I also must admire Wilder's stated aim of stripping the play of theatrics (sets / props / period-and-place-specific costumes and trappings) , making it about "people rather than about a particular time or place."  But he consistently underscores the fact that we are watching actors performing a play, introducing the players by their real names, reminding us about intermissions, calling a pair of ladders “upstairs bedroom windows of neighboring houses.”  Through all this artifice, if the play is performed correctly, the humanity of the characters is underscored, emphasized, celebrated.


And here, it is not only performed “correctly,” it is performed exceptionally.  Ms. Owen routinely makes us forget the many men we have seen in prior productions playing this role, making us totally accept her as cop, preacher, indeed any number of townsfolks she chooses to inhabit.  She is supported by an absolutely marvelous ensemble, consisting (in alphabetical order) of Maggie Birgel, Allan Edwards, Michael Hanson, Asia Howard, Curtis Lipsey, Shaun MacLean, Stacy Melich, Maria Rodriguez-Sager, and Jayson Warner Smith.  I’ve seen almost all these actors in other venues, other roles, so it would be an easy matter to match an actor with a particular role; I suspect this will not violate “Spoiler Police” rules, but I also suspect it would violate the play’s (and author’s) post-theatrical concept.  And truth to tell, no one plays a single role.  Needless to say, in true ensemble fashion, no actor outshines another, all fit together in a tapestry of interaction and character, and no one is “left behind,” or not “up to the others.”


David Hyatt Crowe does a wonderful job in the director’s role, keeping the tone intimate, keeping the pacing compelling, and managing a few surprises (and modern flourishes) for those of us who have  known the play for too many years through more than a few productions.  All the tech aspects, set and projections, sound and lighting, are perfectly conceived and realized, and seemingly repertory-friendly for what is required for Laramie Project.


Needless to say, I am in eager anticipation to watching this cast, this creative team, tackle the Tectonic Theater Project’s creation, and, if it is done with a fraction of the skill as Our Town, it will be eminently memorable, and will carry with it vestiges of Wilder’s characters and the ethos of Grover’s Corners.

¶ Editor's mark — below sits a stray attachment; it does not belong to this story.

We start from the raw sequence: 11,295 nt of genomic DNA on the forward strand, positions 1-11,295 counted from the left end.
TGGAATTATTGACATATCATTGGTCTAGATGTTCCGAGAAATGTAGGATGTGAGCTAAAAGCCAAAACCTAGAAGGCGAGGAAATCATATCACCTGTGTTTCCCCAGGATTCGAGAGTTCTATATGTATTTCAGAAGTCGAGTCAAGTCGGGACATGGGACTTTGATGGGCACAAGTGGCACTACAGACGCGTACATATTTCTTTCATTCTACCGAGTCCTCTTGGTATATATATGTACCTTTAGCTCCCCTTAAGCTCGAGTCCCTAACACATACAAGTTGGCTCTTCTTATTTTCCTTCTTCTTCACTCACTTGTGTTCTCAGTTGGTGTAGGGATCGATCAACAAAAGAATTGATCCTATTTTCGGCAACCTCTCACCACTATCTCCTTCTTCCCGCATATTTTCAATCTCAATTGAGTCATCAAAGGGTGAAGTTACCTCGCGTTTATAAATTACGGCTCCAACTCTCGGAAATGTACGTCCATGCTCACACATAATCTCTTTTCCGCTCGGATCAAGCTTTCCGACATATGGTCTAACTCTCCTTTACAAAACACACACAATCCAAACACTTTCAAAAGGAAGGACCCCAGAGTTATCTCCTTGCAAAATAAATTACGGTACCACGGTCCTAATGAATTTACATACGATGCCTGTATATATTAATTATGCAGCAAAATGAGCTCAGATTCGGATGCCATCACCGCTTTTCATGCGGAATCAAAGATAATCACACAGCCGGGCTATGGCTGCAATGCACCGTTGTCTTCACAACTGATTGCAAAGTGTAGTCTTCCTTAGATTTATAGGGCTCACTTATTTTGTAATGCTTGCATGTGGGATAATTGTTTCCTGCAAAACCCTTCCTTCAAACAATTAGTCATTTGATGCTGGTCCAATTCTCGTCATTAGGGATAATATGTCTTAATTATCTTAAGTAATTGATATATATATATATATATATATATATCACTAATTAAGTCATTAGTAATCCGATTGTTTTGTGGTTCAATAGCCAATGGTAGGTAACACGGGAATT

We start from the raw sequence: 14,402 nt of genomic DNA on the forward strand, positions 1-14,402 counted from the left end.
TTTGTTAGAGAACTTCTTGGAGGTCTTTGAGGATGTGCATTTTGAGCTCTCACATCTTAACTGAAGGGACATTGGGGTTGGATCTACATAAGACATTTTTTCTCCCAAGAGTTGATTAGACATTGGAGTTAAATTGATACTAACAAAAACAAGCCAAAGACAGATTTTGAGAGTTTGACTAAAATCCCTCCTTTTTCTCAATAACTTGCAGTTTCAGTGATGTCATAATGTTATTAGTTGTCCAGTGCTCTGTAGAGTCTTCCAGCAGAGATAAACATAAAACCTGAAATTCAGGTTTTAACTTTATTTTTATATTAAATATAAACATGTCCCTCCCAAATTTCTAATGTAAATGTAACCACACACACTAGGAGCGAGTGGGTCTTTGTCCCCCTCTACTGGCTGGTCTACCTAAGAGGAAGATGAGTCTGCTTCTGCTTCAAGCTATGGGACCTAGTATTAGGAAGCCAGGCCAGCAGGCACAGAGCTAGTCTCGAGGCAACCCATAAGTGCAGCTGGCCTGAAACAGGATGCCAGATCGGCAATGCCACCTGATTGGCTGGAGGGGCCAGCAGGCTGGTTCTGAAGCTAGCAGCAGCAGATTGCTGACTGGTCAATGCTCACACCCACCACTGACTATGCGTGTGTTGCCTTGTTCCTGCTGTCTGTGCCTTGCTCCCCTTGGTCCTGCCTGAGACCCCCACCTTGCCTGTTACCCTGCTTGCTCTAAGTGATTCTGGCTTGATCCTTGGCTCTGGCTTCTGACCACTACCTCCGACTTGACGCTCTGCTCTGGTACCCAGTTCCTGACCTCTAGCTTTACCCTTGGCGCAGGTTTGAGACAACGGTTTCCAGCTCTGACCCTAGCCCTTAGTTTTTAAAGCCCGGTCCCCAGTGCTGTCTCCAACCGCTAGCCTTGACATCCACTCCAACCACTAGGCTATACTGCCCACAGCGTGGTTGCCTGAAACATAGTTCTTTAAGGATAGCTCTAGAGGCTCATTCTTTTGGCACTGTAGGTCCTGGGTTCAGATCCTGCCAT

But more on that in two weeks.  In the meantime, Our Town is well worth a visit, maybe even more than one.


As a final digression, in  Michael Cristofer's 1977 Pulitzer Winner, The Shadow Box, a group of Hospice residents grapple with staying alive, even as they are dying.  The play concludes with the cast describing everything about life worth cherishing, with the last line a resounding "This Moment!"  Our Town embraced the same idea forty years earlier, and now, forty years later, Theatrical Outfit reminds us why it's an idea that never fades, that cannot be over-stated, that can even be broadened to include other towns (like Laramie WY) that define the “American Experience.”


Our Town  is an eighty-year old play that seems fresh, that sings to our hearts and minds, that is filled with moment after moment, character after character, that fades from memory only with reluctance.  I have never lived in a small town, nor fallen in love with the girl next door.  But now, I just may be envious of those who have, thanks to Theatrical Outfit and this outstanding ensemble of artists.


     -- Brad Rudy (BKRudy@aol.com   @bk_rudy    #TOOurTown   #ThisMoment)